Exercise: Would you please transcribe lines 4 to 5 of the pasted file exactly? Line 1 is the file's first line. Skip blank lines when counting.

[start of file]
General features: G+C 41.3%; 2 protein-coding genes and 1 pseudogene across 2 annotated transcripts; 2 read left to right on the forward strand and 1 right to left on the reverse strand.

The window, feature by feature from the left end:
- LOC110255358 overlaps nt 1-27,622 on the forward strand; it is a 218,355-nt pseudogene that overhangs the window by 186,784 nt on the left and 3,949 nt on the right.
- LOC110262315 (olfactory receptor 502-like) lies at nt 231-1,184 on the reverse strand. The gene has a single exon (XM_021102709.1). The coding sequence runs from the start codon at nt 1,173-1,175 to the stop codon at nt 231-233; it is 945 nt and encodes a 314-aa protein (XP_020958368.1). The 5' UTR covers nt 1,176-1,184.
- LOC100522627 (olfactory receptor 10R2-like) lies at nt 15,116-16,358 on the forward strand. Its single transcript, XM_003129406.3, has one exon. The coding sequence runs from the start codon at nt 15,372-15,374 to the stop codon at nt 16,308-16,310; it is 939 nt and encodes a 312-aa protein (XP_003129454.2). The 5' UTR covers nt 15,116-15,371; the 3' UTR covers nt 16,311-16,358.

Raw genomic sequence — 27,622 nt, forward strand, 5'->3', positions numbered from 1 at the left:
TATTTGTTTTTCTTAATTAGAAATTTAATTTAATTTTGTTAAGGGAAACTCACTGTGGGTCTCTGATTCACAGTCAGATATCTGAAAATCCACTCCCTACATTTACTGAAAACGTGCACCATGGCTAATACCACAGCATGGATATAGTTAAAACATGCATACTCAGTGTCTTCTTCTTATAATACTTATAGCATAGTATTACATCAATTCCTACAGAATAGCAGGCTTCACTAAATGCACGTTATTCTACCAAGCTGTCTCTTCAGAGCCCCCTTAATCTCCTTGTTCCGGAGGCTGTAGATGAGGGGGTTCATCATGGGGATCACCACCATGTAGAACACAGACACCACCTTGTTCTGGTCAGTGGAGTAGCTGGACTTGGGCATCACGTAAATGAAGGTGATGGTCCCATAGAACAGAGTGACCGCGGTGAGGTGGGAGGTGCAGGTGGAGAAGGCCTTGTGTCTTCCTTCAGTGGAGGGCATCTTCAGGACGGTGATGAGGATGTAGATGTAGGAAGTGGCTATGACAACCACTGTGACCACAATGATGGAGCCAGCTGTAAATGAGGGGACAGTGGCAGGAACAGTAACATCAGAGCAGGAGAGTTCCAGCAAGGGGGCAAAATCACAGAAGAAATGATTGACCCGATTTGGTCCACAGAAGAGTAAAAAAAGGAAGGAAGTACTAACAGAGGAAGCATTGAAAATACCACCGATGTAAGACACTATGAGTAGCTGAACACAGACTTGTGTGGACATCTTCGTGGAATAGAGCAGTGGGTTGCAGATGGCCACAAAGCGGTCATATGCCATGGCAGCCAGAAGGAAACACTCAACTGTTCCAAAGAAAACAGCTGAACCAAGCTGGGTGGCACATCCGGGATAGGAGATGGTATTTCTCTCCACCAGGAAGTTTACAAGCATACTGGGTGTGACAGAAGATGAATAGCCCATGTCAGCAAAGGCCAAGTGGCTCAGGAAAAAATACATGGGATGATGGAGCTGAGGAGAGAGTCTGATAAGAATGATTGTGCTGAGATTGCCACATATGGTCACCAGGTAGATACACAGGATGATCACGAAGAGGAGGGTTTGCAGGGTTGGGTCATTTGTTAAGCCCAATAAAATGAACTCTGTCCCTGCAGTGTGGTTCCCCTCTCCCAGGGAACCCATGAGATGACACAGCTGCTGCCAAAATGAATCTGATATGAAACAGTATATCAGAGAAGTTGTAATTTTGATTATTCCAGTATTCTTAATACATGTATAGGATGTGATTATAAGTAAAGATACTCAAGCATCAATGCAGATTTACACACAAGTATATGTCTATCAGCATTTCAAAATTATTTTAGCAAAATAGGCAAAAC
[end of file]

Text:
- LOC110262315 (olfactory receptor 502-like) lies at nt 231-1,184 on the reverse strand. The gene has a single exon (XM_021102709.1). The coding sequence runs from the start codon at nt 1,173-1,175 to the stop codon at nt 231-233; it is 945 nt and encodes a 314-aa protein (XP_020958368.1). The 5' UTR covers nt 1,176-1,184.
- LOC100522627 (olfactory receptor 10R2-like) lies at nt 15,116-16,358 on the forward strand. Its single transcript, XM_003129406.3, has one exon. The coding sequence runs from the start codon at nt 15,372-15,374 to the stop codon at nt 16,308-16,310; it is 939 nt and encodes a 312-aa protein (XP_003129454.2). The 5' UTR covers nt 15,116-15,371; the 3' UTR covers nt 16,311-16,358.